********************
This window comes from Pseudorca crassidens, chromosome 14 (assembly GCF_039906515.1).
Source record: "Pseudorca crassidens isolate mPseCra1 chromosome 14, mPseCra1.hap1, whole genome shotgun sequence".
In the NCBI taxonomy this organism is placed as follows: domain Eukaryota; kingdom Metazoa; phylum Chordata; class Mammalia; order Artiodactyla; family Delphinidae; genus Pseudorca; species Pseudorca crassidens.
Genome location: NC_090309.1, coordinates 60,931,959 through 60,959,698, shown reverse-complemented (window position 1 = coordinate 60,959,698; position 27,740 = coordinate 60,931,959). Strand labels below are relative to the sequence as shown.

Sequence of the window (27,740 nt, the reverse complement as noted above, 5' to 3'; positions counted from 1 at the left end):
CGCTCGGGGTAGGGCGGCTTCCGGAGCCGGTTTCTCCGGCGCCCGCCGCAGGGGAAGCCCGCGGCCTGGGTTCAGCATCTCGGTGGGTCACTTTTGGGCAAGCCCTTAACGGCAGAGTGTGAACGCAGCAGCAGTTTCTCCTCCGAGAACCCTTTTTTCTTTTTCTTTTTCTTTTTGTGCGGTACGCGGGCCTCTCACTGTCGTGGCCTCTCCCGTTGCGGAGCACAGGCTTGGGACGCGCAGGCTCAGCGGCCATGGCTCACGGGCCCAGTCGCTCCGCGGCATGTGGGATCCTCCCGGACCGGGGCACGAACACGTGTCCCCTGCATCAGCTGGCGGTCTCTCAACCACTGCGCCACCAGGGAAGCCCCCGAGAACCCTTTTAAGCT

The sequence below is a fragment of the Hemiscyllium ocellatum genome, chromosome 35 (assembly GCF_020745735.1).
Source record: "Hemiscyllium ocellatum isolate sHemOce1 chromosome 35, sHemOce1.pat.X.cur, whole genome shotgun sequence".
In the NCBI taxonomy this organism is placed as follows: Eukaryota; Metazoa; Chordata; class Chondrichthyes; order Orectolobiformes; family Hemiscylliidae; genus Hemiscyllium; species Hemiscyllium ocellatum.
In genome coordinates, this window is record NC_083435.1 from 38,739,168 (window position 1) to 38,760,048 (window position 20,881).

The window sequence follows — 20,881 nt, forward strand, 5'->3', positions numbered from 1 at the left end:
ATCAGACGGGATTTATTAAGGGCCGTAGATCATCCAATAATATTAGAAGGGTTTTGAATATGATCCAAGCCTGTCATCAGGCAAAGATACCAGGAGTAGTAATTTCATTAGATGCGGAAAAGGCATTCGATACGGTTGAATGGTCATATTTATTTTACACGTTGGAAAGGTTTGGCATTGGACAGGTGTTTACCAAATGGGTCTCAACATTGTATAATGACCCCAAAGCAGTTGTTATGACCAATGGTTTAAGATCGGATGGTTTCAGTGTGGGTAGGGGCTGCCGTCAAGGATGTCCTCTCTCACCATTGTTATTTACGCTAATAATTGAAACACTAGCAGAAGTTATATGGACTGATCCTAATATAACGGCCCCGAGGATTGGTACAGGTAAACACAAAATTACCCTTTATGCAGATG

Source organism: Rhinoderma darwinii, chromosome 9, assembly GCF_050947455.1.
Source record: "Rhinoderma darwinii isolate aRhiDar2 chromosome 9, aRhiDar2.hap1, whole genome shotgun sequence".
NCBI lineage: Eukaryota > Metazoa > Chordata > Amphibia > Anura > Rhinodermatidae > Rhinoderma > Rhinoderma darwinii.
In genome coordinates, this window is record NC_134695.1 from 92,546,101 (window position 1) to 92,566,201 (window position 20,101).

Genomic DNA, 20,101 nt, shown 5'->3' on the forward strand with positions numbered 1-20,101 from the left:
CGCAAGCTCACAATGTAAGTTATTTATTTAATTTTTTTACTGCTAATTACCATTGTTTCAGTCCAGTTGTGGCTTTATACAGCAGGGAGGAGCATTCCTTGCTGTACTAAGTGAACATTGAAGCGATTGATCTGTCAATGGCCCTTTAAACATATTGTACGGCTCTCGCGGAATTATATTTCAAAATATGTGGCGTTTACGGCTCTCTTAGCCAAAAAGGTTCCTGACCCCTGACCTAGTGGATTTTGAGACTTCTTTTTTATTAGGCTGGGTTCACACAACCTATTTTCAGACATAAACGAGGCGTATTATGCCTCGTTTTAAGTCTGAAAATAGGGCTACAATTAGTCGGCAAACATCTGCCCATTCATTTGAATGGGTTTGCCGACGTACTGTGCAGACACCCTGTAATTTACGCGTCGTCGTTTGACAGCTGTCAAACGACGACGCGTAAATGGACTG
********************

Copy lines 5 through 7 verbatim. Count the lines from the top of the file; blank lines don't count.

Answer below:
Sequence of the window (27,740 nt, the reverse complement as noted above, 5' to 3'; positions counted from 1 at the left end):
CGCTCGGGGTAGGGCGGCTTCCGGAGCCGGTTTCTCCGGCGCCCGCCGCAGGGGAAGCCCGCGGCCTGGGTTCAGCATCTCGGTGGGTCACTTTTGGGCAAGCCCTTAACGGCAGAGTGTGAACGCAGCAGCAGTTTCTCCTCCGAGAACCCTTTTTTCTTTTTCTTTTTCTTTTTGTGCGGTACGCGGGCCTCTCACTGTCGTGGCCTCTCCCGTTGCGGAGCACAGGCTTGGGACGCGCAGGCTCAGCGGCCATGGCTCACGGGCCCAGTCGCTCCGCGGCATGTGGGATCCTCCCGGACCGGGGCACGAACACGTGTCCCCTGCATCAGCTGGCGGTCTCTCAACCACTGCGCCACCAGGGAAGCCCCCGAGAACCCTTTTAAGCT

The sequence below is a fragment of the Hemiscyllium ocellatum genome, chromosome 35 (assembly GCF_020745735.1).